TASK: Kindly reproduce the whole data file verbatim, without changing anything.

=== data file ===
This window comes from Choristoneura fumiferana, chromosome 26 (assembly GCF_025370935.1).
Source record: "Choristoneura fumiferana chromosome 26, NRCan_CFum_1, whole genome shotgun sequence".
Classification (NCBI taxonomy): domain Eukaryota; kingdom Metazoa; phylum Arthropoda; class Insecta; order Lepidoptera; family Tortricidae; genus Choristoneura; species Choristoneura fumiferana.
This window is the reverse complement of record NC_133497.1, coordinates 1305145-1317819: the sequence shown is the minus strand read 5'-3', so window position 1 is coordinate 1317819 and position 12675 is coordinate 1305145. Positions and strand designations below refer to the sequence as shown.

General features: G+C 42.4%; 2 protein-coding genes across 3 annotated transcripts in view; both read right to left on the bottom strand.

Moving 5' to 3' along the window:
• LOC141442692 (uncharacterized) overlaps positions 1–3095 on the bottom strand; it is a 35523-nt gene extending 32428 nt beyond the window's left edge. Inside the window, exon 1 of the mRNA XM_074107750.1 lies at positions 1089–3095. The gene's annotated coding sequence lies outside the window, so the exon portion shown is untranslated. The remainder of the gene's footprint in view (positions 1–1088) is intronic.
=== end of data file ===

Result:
This window comes from Choristoneura fumiferana, chromosome 26 (assembly GCF_025370935.1).
Source record: "Choristoneura fumiferana chromosome 26, NRCan_CFum_1, whole genome shotgun sequence".
Classification (NCBI taxonomy): domain Eukaryota; kingdom Metazoa; phylum Arthropoda; class Insecta; order Lepidoptera; family Tortricidae; genus Choristoneura; species Choristoneura fumiferana.
This window is the reverse complement of record NC_133497.1, coordinates 1305145-1317819: the sequence shown is the minus strand read 5'-3', so window position 1 is coordinate 1317819 and position 12675 is coordinate 1305145. Positions and strand designations below refer to the sequence as shown.

General features: G+C 42.4%; 2 protein-coding genes across 3 annotated transcripts in view; both read right to left on the bottom strand.

Moving 5' to 3' along the window:
• LOC141442692 (uncharacterized) overlaps positions 1–3095 on the bottom strand; it is a 35523-nt gene extending 32428 nt beyond the window's left edge. Inside the window, exon 1 of the mRNA XM_074107750.1 lies at positions 1089–3095. The gene's annotated coding sequence lies outside the window, so the exon portion shown is untranslated. The remainder of the gene's footprint in view (positions 1–1088) is intronic.